The Tao Te Ching: Verse Sixty-Six

Rivers and oceans can be the kings of a hundred valleys
Because of their goodness in staying low
So they can be the kings of a hundred valleys
Thus if sages wish to be over people
They must speak humbly to them
If they wish to be in front of people
They must place themselves behind them
Thus the sages are positioned above
But the people do not feel burdened
They are positioned in front
But the people do not feel harmed
Thus the world is glad to push them forward without resentment
Because they do not contend
So the world cannot contend with them

                                                                                  Lao Tzu

It is not uncommon for family caregivers to find themselves forced into in a take charge role with little or no warning. This unexpected responsibility usually comes on the heels of a crisis. As a professional caregiver, I am always relieved to see a family member step up and be present for my patient. It takes a lot to be the go-to-person, to advocate, to find time, and rearrange your life. So many of my patients literally have no one or have no one who is willing to be that generous and compassionate. Being a good family caregiver is very much like being a good leader and while the words of Lao Tzu in this sixty-sixth verse of the Tao were intended to be contemplated by those in a formal leadership role; I believe that they have profound value for family caregivers as well. Those led should not feel burdened by the one leading.

So often I speak to a family caregiver who is in the primary caregiver role and listen as they explain how they manage. I ask how they are personally doing and I hear rhetorical answers such as, I just do it, It all works out, I’m fine, It’s not that I don’t want help, the help just isn’t there, If I don’t do it, it won’t get done, yes I have family but really it is just me and so on. In many, far too many instances this is indeed the reality of the situation. However, in many other cases, this sense of isolation is a perception that is not necessarily true; or perhaps more to the point, there is an underlying need for it to be the truth. How can one know the difference? The difference is measured in the caregiver’s willingness to accept help, delegate responsibility and share the care.

Family dynamics can be a thick veneer to strip away. The layers are sticky and seem to go on forever. It is painful to watch as members faceoff. One essentially says, you can’t do what I do and the response that follows is, but you won’t let me do anything. This is where the Leadership, as outline in the words of the Tao, needs to come in. My next words may sound harsh but they are offered with concern and respect.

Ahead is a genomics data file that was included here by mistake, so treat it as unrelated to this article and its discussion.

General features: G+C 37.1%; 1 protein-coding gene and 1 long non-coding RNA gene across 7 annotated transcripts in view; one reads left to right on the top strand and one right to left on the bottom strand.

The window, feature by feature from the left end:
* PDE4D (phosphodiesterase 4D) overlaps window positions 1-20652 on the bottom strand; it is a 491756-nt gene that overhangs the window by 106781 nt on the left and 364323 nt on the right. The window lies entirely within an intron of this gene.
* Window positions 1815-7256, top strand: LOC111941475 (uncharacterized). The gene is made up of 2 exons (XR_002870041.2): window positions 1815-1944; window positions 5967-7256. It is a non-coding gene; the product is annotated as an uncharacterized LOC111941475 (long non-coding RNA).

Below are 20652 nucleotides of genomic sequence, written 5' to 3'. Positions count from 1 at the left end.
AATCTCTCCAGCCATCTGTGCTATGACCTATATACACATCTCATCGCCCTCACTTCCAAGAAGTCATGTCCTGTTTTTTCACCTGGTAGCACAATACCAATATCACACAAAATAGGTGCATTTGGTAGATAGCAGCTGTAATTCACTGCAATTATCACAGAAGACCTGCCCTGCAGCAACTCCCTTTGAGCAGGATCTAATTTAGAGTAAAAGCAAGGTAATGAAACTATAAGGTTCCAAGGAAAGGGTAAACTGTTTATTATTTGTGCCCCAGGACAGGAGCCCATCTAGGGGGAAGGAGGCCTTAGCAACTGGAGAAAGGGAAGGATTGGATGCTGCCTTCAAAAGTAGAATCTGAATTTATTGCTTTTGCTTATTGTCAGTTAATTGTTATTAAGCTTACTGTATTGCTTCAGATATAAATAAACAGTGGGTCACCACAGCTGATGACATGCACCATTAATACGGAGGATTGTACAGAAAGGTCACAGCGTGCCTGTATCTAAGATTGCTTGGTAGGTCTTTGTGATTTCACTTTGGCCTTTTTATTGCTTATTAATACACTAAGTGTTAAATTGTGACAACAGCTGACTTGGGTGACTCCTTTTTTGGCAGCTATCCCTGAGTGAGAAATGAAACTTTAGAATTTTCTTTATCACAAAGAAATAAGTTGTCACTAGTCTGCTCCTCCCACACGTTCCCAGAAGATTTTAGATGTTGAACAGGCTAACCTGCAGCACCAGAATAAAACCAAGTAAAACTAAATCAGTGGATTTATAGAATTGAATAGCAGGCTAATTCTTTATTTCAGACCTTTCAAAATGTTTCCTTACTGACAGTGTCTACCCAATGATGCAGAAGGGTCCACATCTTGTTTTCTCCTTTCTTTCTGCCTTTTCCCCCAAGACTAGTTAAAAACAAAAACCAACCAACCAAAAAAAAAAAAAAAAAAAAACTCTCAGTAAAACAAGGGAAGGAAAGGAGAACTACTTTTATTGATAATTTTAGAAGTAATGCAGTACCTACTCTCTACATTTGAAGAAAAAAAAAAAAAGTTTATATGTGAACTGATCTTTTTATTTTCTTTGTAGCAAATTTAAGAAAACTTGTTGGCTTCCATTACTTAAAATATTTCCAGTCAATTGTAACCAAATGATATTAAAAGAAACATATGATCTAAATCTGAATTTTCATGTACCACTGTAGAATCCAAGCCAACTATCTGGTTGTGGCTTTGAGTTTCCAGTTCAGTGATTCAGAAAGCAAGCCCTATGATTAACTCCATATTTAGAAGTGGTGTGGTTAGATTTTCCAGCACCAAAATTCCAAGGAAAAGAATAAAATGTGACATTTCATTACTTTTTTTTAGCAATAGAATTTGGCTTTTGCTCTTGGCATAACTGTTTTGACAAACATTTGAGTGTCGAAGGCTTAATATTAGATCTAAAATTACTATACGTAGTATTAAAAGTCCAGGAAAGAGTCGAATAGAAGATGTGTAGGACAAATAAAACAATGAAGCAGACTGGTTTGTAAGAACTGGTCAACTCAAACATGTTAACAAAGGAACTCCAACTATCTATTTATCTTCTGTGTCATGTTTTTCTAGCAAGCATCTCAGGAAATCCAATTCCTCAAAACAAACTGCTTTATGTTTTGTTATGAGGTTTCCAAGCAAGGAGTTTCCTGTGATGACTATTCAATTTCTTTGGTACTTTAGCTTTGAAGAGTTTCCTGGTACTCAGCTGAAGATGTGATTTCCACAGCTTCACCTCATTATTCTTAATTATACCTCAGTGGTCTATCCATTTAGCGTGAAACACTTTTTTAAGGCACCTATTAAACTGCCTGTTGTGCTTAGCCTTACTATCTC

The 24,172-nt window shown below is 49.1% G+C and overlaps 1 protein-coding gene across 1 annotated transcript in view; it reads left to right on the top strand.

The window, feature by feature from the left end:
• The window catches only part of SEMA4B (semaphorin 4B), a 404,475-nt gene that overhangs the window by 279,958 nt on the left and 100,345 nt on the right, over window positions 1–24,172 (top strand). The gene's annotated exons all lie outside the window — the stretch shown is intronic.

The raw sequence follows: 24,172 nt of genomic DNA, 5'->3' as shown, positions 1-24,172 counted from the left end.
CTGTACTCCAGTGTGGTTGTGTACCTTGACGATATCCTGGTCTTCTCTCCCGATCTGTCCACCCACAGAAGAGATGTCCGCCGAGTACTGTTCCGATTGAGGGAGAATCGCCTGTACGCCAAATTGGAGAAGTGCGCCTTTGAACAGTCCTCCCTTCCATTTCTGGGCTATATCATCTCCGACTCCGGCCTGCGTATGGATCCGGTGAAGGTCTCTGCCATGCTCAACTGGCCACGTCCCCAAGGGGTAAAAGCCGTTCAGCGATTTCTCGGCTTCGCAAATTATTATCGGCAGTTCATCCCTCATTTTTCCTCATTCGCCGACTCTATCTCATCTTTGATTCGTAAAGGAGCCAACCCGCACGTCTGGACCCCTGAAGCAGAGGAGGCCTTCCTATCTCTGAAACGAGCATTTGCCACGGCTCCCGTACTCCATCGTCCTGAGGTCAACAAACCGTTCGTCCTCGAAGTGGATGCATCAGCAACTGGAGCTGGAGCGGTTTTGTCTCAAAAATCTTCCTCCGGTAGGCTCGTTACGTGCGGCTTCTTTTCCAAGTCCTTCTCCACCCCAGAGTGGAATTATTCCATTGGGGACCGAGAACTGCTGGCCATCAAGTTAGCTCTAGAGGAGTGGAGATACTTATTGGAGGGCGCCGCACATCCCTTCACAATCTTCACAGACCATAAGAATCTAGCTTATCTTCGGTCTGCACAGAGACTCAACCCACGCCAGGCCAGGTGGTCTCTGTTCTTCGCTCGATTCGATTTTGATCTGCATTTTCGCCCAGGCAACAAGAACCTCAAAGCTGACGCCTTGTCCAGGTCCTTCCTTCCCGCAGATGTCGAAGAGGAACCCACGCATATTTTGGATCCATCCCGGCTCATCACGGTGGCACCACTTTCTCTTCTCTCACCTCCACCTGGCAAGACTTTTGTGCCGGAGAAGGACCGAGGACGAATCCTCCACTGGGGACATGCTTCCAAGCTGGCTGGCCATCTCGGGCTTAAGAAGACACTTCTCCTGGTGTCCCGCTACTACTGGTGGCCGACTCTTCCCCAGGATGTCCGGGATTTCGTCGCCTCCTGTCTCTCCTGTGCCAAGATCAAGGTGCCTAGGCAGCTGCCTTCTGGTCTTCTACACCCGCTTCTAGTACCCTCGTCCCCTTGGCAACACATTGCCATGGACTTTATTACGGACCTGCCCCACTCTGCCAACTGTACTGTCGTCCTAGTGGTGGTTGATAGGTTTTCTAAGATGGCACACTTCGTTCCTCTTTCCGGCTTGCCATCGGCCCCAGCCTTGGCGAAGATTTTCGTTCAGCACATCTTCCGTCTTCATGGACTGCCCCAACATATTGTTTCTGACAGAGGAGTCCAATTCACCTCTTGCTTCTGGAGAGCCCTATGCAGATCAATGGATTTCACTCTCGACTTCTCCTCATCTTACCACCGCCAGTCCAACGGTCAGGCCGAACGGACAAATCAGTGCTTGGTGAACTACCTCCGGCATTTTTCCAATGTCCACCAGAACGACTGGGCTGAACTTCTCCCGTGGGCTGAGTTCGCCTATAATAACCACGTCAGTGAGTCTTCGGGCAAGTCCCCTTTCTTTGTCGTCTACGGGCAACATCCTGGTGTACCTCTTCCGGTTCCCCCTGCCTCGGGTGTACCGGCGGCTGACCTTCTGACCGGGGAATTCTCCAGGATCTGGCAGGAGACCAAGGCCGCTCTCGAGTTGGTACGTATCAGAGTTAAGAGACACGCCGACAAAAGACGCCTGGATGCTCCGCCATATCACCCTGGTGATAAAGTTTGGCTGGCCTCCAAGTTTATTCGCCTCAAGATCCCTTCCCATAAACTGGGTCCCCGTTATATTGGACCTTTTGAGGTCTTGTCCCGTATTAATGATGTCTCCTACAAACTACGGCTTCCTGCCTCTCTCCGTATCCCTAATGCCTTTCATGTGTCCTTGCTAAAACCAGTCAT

The primary caregiver needs to take some quiet time to soul search their motivation for stepping into this role. They must be self-aware enough to see through the need to advocate and their own personal need for control or perhaps distraction from their own issues. They need to be respectful of their troops, team or in this case family. Not everyone possesses the same knowledge base or skill set but everyone can learn. Not everyone can do hands-on care but that does not mean that cannot contribute in a manner that is no less important. Leaders do not get caught up in the how (the process) but in the results (the outcome). The caregiving process can be an opportunity to foster/anchor relationships. It does not need to be the fuel that turns family ties into ashes.

Care-leaders find a way for everyone to contribute without being judgmental of that contribution but grateful for that expression of caring. Care-leaders accept people where they are at, support them as they try, empower others and never, ever let themselves become so fatigued that they confuse caring with fixing and allow resentment to set in. Thus the world is glad to push them forward (be grateful for their leadership) without resentment.

Share the Care:

How to Organize a Group to Share the Care of Someone Who is Seriously Ill

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